Shocking! Korean City Asks Vietnamese Students to Marry Older, Single Men to Increase Population

Administration of a South Korean rural city has sought cooperation from Vietnamese female students to help increase the population and revive the city.

The project envisaged by administrators of Mungyeong rural city in the North Gyeongsang Province, South Korea, is being criticized at the national level. Mungyeong's Transitional Marriage Project of setting up old, single men in the village with young Vietnamese students who are in South Korea for education purpose, is being slammed not only by Vietnamese students, but even by Korean nationals as sexist and racist project.

The project makes a request for cooperation, especially sought from the immigration office. Accordingly, the project has been designed, "to promote an increase of population and revive the city, amid the exodus of the younger generation — especially female." Reports claim that there the city has many tourist spots including Gomo Fortress, but there is a decrease in city's population.

Wedding Ring
Image for representation only. Pixabay

Mungyeong Request Letter

The request letter states: "Mungyeong City is launching a transnational marriage project and looking for your active cooperation in helping the older, single men 'who have missed the right timing to get married' get set up with Vietnamese study abroad students." According to Koreaboo, the request letter was sent to the immigration office in April 2021.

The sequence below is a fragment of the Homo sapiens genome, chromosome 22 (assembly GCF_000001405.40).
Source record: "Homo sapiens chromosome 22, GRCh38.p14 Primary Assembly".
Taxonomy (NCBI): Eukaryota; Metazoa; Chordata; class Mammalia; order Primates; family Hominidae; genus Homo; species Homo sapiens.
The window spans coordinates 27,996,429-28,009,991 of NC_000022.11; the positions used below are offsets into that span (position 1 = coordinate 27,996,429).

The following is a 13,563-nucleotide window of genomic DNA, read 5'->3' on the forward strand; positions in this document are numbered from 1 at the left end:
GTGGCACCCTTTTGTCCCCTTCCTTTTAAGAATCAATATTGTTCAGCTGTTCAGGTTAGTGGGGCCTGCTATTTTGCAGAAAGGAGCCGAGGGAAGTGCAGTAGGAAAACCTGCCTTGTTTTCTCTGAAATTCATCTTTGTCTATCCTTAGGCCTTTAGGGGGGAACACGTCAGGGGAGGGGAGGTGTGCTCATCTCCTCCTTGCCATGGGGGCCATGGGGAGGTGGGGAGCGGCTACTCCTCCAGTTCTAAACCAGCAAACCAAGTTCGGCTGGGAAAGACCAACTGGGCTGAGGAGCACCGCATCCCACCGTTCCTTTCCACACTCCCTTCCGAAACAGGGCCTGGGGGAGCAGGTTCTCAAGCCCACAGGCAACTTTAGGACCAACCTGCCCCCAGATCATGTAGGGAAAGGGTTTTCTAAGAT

The letter also explains Mungyeong's current financial support policies for married couples who give birth to up to four children. Accordingly, the city promises to pay up to $26,900 (30.0 million KRW) in installments over 50 months. But the condition to receive the money is that the transnational marriage should lead to "population."

Complaint with Human Rights Commission

Enraged by this, a group of Vietnamese students living in South Korea have contacted the Korea Women Migrants Human Rights Center and the Gong Gam Human Rights Law Foundation to file an official complaint with the National Human Rights Commission of Korea against the Mungyeong city. They have claimed that the request is discriminating against the Vietnamese students and violating their human rights.

According to Koreaboo, the Korea Women Migrants Human Rights Center has stated that the project is sexist and racist toward migrant women who are in Korea. "The idea is discriminatory against migrant women. It violates their rights to be treated equally. It violates their rights to pursue happiness."

Mungyeong is largely an agricultural region with more than 71,000 population. It had a largest business of coal mining, but as this business was discontinued, many families, especially the youth, have moved to more urban areas. Currently, the city depends on agriculture for business.